Even greater damage can stem from the clinical disorder. In 2002 psychologist Paul Nestor of the University of Massachusetts Boston found that individuals with marked features of NPD are at risk for violence and for antisocial personality disorder, a condition that is tied to crime and other irresponsible acts. Self-destructive behaviors may also result from the despair highly narcissistic people feel when others stop noticing them. In a 2009 study a team led by psychologist Aaron L. Pincus of Pennsylvania State University associated features of pathological narcissism with suicide attempts. Vulnerable narcissists may be in particular danger of hurting themselves. Data from 2011 suggest that vulnerable, but not grandiose, narcissism is linked to suicidal thinking, self-harm and emotional distress.

Yet narcissism may be a double-edged sword. A 2009 investigation led by psychologist Amy B. Brunell of Ohio State University at Newark found that narcissistic individuals readily emerged as leaders in group discussions, and among students enrolled in a graduate business program, narcissists were likely to rise to top positions. These outcomes agreed with an earlier study in which psychologist Ronald J. Deluga of Bryant University asked presidential experts to rate U.S. chief executives on a scale of narcissism. Presidents judged to be more narcissistic were rated by an independent group of historians as particularly effective, charismatic and creative. (Narcissism in a leader may sometimes turn off potential followers, however. Psychologist Timothy A. Judge of the University of Florida and his collaborators found that narcissistic students in management programs tend to perceive themselves as better leaders, but others judged them as worse.)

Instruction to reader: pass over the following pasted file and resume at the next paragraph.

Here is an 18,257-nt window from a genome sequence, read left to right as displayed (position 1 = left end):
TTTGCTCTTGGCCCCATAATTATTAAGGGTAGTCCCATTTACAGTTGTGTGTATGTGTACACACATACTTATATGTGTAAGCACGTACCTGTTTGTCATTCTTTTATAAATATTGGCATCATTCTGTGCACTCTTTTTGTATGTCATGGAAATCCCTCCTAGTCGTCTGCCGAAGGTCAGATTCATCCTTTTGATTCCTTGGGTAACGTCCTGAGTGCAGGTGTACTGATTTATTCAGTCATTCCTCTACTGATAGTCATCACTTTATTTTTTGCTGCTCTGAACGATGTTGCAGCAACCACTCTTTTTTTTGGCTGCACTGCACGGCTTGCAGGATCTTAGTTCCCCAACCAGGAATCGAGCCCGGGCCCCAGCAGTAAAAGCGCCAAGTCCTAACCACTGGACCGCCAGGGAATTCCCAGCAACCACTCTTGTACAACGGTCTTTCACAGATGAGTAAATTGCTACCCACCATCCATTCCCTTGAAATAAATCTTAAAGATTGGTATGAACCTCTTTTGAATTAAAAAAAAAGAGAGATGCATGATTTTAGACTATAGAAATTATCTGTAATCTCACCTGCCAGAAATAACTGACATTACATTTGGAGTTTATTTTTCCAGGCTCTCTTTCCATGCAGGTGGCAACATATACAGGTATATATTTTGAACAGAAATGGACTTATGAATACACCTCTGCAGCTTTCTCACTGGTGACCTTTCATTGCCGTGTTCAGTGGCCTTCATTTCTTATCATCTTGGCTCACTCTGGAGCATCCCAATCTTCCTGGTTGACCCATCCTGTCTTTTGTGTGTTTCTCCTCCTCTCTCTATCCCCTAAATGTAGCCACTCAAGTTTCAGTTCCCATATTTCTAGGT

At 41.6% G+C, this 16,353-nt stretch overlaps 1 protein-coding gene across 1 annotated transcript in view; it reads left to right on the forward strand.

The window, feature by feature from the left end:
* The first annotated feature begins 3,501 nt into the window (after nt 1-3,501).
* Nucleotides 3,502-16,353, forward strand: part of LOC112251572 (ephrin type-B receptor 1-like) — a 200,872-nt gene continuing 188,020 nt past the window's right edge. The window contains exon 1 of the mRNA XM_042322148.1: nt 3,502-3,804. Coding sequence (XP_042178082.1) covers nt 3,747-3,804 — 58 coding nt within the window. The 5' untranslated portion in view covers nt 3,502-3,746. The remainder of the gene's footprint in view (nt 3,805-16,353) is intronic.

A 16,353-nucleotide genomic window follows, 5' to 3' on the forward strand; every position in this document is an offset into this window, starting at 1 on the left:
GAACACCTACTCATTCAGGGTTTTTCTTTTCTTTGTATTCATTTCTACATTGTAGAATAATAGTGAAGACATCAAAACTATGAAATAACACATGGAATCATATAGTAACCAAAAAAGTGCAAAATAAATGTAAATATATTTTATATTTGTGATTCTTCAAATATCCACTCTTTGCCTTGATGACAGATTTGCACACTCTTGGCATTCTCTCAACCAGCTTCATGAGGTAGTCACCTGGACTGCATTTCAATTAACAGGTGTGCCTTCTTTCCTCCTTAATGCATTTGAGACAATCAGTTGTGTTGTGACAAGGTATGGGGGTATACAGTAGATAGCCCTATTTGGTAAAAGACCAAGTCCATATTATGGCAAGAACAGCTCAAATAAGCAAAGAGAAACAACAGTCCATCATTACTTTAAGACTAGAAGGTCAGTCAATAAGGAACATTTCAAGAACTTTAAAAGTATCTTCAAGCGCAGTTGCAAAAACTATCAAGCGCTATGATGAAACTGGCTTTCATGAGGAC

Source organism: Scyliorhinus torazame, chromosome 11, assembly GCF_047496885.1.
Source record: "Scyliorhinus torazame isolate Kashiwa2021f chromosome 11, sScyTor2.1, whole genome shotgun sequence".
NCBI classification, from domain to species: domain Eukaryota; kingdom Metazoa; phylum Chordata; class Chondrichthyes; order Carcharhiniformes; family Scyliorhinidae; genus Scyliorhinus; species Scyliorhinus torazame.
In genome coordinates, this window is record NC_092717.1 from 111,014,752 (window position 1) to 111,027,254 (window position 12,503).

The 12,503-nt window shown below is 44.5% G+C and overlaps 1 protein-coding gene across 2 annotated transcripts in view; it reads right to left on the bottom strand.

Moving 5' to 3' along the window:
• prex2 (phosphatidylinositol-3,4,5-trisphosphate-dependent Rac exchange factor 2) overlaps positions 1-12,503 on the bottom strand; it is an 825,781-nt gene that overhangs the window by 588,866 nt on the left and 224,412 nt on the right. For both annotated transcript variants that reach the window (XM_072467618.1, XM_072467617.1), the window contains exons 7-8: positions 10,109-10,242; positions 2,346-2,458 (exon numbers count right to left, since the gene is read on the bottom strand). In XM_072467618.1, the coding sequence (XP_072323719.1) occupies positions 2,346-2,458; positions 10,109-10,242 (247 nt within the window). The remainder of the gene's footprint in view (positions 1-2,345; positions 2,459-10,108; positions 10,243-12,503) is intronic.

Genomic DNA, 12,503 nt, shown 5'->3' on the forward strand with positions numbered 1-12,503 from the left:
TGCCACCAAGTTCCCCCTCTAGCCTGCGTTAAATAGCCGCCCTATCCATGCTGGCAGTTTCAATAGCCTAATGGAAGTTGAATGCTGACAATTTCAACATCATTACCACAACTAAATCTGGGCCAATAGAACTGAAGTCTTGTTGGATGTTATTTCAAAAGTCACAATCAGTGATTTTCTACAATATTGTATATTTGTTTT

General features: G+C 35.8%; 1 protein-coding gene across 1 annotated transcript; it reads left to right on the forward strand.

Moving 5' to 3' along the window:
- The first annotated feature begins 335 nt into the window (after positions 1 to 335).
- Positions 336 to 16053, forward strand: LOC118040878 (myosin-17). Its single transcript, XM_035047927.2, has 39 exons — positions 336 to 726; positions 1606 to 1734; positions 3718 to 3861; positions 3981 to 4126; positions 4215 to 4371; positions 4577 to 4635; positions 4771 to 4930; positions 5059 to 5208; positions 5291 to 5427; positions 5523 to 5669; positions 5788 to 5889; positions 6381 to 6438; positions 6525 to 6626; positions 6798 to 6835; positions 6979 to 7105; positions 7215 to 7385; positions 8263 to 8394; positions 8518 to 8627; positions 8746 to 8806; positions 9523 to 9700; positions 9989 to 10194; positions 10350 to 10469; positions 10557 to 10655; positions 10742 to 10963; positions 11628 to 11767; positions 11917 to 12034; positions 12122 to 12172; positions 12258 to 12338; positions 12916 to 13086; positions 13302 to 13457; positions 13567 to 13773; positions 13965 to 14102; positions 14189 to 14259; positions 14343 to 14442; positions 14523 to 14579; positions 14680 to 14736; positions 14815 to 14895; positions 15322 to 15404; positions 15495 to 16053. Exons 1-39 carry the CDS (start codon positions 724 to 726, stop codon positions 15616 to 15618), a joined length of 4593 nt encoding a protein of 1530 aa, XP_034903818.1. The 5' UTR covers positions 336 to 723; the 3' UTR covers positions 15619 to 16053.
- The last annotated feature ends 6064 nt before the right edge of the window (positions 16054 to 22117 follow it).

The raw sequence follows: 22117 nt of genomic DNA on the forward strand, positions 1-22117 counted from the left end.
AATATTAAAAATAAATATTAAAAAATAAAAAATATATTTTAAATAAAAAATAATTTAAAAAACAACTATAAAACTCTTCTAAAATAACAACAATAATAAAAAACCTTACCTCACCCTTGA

Narcissists' advantages extend beyond leadership, however. In a study published in 2011 psychologist Peter D. Harms of the University of Nebraska–Lincoln and his colleagues showed that narcissistic individuals excelled in simulated job interviews, in part because they were skilled at self-promotion. These findings may dovetail with 2006 results from researchers at the University of Southern California who found that celebrities' narcissism scores exceeded those of the general population.

There is no known effective remedy for narcissism in any of its forms. Yet recognizing that these highly self-centered people probably differ from us in degree rather than kind may give us more empathy for them. If a narcissist is mistreating you, here is a strategy for handling the situation: find a way to be assertive while assuaging his or her sensitive ego.

Although the extreme self-promotion of grandiose narcissists can be dangerous, such self-focus in moderate doses may be advantageous when it comes to professional success and leadership. In this respect, we may have a thing or two to learn from those who see themselves at the center of the universe.